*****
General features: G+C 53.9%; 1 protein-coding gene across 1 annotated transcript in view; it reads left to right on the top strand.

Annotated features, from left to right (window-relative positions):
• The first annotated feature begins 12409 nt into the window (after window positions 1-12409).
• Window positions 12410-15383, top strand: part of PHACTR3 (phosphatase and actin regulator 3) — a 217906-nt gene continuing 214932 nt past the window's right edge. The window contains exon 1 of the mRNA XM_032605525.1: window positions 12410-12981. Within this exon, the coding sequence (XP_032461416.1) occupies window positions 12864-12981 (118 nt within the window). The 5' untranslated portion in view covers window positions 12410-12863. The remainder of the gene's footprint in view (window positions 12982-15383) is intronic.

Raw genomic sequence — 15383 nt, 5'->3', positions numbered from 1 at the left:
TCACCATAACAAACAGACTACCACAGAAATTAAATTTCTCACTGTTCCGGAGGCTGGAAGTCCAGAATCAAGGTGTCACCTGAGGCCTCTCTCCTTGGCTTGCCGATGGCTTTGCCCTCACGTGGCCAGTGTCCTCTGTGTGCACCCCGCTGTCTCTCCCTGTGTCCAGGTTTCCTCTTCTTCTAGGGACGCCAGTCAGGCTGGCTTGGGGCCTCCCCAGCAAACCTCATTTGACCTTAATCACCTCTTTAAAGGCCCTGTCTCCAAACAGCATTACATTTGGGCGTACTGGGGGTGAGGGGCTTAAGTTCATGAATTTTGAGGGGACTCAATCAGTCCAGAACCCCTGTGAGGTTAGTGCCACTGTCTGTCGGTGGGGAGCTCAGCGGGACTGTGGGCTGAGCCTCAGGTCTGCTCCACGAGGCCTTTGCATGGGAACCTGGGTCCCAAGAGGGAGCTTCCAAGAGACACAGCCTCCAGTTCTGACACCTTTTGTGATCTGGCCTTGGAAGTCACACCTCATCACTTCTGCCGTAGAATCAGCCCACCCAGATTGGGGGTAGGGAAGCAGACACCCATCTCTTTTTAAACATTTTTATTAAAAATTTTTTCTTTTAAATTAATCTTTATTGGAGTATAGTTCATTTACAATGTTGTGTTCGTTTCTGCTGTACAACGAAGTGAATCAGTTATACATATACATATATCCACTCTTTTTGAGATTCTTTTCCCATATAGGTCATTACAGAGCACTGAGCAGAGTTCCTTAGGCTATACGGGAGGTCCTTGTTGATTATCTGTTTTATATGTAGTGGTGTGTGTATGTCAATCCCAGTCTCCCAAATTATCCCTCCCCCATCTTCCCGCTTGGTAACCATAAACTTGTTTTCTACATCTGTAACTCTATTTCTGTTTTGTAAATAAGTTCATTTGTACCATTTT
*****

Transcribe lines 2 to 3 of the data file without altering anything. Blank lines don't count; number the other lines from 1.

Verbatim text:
Annotated features, from left to right (window-relative positions):
• The first annotated feature begins 12409 nt into the window (after window positions 1-12409).